Cohorts. Think tanks primarily compare themselves to their national peers. Results tables grouped by region are not effective at stimulating behavior change: think tanks nor journalists pay much more attention to what happens within their own national borders. The most high-impact approach to date has been to select a national cohort, inform all think tanks that they will be compared to their peers, engage them intensively, and offer the carrot and stick of strong national media coverage of results. In the future, Transparify will abandon its original global scattershot approach and instead focus on transparifying one country at a time, while experimenting with sector-based cohort approaches. The charts below show how cohort comparisons look in practice, and illustrate the difference in impact that pursuing a cohort approach can make.
Chart 4: Displaying national cohort results for UK think tanks, 2016 [extract]
Source: Transparify 2016 report (truncated UK results table)
Chart 5: Dramatic UK transparency shift 2015-2016 illustrates the power of a cohort approach
Source: Transparify 2016 report. Think tanks rated with 4 or 5 stars are transparent.
Progress. Transparency has proven to be a one-way street among think tanks. Out of 169 organizations assessed in 2013, dozens have become more transparent, but only two have become more opaque. This strongly suggests that think tanks are not experiencing any drawbacks as a result of becoming more transparent.
Utility. While average transparency levels tend to be higher in the Global North, many individual think tanks in developing countries are also highly transparent, including some that are based in countries with repressive regimes and/or challenging security environments, such as Ethiopia, Pakistan and Ukraine (See How Transparent are Think Tanks about Who Funds Them 2016?). There is no correlation between a country’s political freedom score and the average transparency level of its think tanks (Forthcoming study by Dustin Gilbreath, 2016) In at least one case, a 5-star think tank has been able to use its Transparify Award to defend itself from a hostile attack by its national government.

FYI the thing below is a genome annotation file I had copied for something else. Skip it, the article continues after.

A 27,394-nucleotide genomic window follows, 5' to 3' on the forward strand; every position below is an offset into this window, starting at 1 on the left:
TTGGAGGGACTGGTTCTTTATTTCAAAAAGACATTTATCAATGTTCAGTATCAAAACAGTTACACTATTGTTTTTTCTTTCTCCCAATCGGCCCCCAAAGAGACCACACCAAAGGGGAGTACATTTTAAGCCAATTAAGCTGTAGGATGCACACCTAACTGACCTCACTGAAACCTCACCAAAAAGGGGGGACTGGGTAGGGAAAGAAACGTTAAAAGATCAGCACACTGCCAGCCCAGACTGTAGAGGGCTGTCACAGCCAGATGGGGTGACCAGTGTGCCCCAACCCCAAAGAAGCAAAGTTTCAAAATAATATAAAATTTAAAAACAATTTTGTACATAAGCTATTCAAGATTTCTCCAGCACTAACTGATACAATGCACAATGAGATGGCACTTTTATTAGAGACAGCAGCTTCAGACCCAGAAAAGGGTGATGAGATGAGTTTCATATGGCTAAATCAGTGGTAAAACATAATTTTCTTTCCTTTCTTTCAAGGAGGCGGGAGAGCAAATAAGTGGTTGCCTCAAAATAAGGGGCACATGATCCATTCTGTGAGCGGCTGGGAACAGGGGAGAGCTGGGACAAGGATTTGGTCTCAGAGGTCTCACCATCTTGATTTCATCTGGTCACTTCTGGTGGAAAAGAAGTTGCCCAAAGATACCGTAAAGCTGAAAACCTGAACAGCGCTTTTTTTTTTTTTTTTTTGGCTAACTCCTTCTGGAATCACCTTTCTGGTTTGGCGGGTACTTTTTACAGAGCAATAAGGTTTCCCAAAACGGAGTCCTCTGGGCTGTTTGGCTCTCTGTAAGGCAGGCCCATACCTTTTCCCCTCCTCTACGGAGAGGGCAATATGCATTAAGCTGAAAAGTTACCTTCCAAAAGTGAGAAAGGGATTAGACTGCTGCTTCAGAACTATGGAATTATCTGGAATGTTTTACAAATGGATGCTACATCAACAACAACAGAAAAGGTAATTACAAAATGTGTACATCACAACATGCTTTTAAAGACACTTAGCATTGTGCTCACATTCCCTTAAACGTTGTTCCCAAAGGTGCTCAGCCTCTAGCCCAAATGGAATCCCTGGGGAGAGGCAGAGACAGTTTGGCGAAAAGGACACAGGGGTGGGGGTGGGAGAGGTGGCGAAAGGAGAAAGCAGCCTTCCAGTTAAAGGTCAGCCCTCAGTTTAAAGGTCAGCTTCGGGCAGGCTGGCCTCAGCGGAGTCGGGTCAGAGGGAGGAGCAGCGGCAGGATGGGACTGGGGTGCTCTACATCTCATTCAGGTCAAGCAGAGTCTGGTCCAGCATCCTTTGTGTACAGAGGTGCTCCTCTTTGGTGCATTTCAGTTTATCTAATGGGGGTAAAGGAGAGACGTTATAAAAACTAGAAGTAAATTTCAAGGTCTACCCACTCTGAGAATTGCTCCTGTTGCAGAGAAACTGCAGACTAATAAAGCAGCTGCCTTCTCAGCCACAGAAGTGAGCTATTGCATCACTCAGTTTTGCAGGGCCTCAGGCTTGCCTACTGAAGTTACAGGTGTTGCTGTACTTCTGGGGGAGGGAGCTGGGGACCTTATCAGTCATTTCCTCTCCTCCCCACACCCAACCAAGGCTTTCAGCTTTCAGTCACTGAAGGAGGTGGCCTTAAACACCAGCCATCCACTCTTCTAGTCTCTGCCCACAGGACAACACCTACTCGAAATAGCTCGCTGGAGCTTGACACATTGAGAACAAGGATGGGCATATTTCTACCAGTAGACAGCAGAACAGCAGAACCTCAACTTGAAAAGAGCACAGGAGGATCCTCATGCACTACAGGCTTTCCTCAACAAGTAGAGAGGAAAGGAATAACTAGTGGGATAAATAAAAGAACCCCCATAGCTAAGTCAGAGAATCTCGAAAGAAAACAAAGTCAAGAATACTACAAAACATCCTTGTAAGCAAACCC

Ideal type based assessment scales could also be employed in other transparency ratings and rankings. They are far easier to explain and publicize than complex composite indicators or compliance-based assessment approaches, and allow raters to uniformly assess highly heterogenous target populations. Additionally, they encourage institutions to think about how they can best communicate financial data to their primary stakeholders, rather than about how they can attain compliance with minimal effort, which is often the instinctive bureaucratic reaction to other scoring systems.
Transparify’s assessment methodology can be used for every nongovernmental organization that does not exclusively rely on a multitude of tiny donors. However, the salience of funding transparency varies from one NGO to the next. Integrity concerns related to think tanks usually revolve around income transparency: where the money comes from and donors’ possible undue influence. The most salient financial question about service delivery focused NGOs is one of expenditure transparency: where the money goes to and possible diversion by management and staff. In addition to think tanks, Transparify has identified NGOs engaged in nonprofit journalism and advocacy NGOs as organizations where greater income transparency could be especially beneficial. Beyond NGOs, the rating system could also be applied to political parties, as long as the focus is on voluntary disclosure rather than legal or regulatory compliance.
See also the U4 Theme on Evaluation and Measurement
The U4 Anti-Corruption Resource Centre is part of the Chr. Michelsen Institute in Norway.